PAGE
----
Starting in the late Sixties and early Seventies, astrophysicists and others noted that several of the basic physical constants must fall within very narrow limits if there is to be the development of intelligent life—at any rate in a way anything like the way in which we think it actually happened. For example, if the force of gravity were even slightly stronger, all stars would be blue giants; if even slightly weaker, all would be red dwarfs; in neither case could life have developed. The same goes for the weak and strong nuclear forces; if either had been even slightly different, life, at any rate life of the sort we have, could probably not have developed. Equally interesting in this connection is the so-called flatness problem: the existence of life also seems to depend very delicately upon the rate at which the universe is expanding. Thus Stephen Hawking:

reduction of the rate of expansion by one part in 1012 at the time when the temperature of the Universe was 1010 K would have resulted in the Universe's starting to recollapse when its radius was only 1/3000 of the present value and the temperature was still 10,000 K.

That would be much too warm for comfort. Hawking concludes that life is possible only because the universe is expanding at just the rate required to avoid recollapse. At an earlier time, he observes, the fine-tuning had to be even more remarkable:

we know that there has to have been a very close balance between the competing effect of explosive expansion and gravitational contraction which, at the very earliest epoch about which we can even pretend to speak (called the Planck time, 10-43 sec. after the big bang), would have corresponded to the incredible degree of accuracy represented by a deviation in their ratio from unity by only one part in 10 to the sixtieth.

One reaction to these apparent enormous coincidences is to see them as substantiating the theistic claim that the universe has been created by a personal God and as offering the material for a properly restrained theistic argument...

Plantinga goes on to point out Dawkins' response to this evidence. Dawkins, according to Plantinga, hypothesizes the existence of many universes, maybe even infinite universes, enough that the likelihood of one having a compatible set of constants becomes acceptable... which universe would also then develop complex life as we know it. We would be able to recognize and evaluate the unlikely chain of events because we were at the end of it, but the multitude of other universes that did not result in us would be beyond our vision. They would be necessary for us to believe in their existence to explain the otherwise unexplainable practical-impossibility of the universe being perfectly tuned to support life.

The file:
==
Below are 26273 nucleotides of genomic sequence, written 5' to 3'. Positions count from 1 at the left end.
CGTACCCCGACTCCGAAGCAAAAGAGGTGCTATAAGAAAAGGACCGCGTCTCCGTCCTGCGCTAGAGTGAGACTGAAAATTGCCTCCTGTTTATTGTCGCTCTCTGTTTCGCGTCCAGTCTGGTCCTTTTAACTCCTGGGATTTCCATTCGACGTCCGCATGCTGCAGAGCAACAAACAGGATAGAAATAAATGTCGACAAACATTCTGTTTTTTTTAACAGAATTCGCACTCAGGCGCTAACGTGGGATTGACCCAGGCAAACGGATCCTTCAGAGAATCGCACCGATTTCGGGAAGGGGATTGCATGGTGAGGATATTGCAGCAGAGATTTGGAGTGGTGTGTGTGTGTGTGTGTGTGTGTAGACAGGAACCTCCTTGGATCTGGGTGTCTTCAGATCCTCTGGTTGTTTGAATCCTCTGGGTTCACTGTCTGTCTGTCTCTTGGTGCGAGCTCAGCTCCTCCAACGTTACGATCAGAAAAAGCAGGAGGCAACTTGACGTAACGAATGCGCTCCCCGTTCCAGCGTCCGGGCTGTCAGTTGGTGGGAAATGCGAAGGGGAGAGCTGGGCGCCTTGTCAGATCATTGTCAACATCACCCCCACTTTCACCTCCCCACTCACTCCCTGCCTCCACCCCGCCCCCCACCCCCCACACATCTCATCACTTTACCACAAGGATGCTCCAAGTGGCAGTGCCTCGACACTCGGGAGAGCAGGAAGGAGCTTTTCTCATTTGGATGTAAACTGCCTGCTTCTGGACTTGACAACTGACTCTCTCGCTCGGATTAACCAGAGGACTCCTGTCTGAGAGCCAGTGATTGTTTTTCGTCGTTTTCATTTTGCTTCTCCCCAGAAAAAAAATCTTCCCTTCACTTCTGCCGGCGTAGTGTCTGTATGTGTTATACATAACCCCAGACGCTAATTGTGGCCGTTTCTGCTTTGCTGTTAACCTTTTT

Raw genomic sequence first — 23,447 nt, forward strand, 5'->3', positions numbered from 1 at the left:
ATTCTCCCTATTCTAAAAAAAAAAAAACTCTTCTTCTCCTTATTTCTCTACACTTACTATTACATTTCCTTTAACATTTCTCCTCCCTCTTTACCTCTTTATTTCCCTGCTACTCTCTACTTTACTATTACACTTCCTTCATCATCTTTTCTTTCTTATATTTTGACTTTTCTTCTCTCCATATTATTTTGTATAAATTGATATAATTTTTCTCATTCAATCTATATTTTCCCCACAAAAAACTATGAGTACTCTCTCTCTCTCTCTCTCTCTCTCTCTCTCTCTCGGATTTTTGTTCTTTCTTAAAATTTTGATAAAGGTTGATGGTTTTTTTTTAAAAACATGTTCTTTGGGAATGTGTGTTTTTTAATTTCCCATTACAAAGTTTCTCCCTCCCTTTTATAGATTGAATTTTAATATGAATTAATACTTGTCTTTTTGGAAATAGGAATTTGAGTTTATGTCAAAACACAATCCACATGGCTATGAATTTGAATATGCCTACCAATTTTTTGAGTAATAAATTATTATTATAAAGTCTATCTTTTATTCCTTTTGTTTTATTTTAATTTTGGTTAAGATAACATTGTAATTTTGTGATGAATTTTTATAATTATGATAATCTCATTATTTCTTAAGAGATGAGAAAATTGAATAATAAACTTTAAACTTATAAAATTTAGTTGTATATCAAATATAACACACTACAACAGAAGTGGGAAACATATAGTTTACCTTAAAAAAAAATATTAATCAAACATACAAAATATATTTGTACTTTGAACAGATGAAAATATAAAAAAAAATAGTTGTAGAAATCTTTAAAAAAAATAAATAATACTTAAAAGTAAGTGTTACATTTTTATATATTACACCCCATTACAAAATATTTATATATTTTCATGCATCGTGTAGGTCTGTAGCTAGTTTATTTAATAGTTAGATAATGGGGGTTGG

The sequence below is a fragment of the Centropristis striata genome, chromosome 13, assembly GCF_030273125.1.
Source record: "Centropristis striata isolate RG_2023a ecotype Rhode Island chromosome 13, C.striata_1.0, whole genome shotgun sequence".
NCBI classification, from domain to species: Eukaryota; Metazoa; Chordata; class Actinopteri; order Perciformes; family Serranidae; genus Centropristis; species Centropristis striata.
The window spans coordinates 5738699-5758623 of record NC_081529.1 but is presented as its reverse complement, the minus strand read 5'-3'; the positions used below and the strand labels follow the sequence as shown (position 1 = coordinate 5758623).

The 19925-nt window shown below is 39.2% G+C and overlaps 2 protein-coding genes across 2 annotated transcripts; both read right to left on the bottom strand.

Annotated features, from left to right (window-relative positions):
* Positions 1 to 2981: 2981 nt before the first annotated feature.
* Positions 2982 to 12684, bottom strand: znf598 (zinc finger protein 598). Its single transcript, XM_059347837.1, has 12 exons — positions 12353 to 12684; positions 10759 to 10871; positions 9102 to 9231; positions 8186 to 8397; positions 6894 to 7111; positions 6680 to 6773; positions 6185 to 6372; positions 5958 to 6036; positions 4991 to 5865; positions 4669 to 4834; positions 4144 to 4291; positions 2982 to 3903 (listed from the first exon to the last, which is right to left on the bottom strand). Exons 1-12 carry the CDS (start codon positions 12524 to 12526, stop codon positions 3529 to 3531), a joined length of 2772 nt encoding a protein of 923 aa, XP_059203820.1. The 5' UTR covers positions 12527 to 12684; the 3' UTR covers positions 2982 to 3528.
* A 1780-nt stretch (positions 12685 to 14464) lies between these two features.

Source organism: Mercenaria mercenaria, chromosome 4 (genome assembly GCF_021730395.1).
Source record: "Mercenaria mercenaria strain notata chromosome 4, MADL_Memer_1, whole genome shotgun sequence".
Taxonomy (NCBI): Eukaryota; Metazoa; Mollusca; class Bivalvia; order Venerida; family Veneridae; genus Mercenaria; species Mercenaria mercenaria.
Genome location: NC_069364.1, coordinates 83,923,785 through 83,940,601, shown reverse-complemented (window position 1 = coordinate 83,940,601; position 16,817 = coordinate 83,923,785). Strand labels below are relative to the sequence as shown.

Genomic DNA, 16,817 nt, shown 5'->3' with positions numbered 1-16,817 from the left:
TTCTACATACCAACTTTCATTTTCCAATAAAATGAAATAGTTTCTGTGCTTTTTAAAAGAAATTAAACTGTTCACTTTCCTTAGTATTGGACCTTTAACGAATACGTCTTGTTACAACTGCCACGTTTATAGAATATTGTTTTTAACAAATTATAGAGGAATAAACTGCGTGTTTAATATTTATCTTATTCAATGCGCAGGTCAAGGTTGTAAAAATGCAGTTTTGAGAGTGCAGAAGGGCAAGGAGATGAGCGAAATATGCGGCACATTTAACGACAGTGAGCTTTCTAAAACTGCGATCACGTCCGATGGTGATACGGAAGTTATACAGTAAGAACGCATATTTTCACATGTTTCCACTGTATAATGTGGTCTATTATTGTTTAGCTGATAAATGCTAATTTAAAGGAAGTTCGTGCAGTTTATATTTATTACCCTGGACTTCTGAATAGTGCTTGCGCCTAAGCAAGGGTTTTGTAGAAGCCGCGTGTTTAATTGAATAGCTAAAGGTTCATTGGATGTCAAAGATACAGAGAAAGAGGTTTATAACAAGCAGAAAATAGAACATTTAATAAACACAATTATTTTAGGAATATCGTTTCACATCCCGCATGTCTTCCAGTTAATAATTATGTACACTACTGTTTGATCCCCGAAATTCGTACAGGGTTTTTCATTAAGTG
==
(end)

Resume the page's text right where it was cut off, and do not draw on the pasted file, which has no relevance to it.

Now, it need hardly be mentioned that Dawkins' hypothesis here is nothing close to science. It is not testable, not verifiable, and must be taken on faith just as much as any other religious point of view. I would definitely say that "intelligent design" is just as valid an explanation for the unlikeliness of the precise tuning of the universal constants as "hypothetical multiple universes". I see no reason that the latter should be allowable in a science classroom, if the former should not be.

[For completeness, let me link to an extensive response to this argument for design found here, later updated by the author here. Basically, he lays out alternate explanations (much as Plantinga cites Dawkins doing), and says that these explanations are "at least as good or better" then the non-naturalistic explanations. I can only presume that they are better in his estimation because they are naturalistic. They certainly don't have any better claim to evidential support. He then states that the intelligent design possibility can be disregarded because other equivalent options are available, an argument which seems peculiar to me.]

But, what should a science teacher say when a student asks the honest question, "How did all those universal constants line up so perfectly?" Should the science teacher say, "Science has no good answer for that question; look elsewhere"? Should the science teacher suggest (with careful qualification) various prominent explanations even if they are beyond the strict naturalistic realms of science? Or should the science teacher say, "The best naturalistic explanation is that chance brought these factors together; though it is unthinkably implausible, it is possible, and that's the best scientific answer"?

Let me quickly recap and summarize my thoughts and questions...

* Science cannot speak to specifics outside of the naturalistic realm. This is an important observation that places limits on how we can discuss these things, and particularly how we can address non-naturalistic subjects in science classrooms.

* Science may be right to recognize that in some situations, the best explanation available is one that is not available to science because it is outside the naturalistic realm. I am curious what others think about the propriety of science pointing outside itself for answers (even as it can't clarify the specifics).

* When science does not provide useful answers, but extra-scientific disciplines can provide useful answers, how should the science teacher interact with those issues from a scientific perspective?

I'd love to know what you think.

Mark

81 comments:

steviepinhead said...

I largely agree with Mark, at least until we get to the Plantinga quote and the Plantinga v. Dawkins discussion.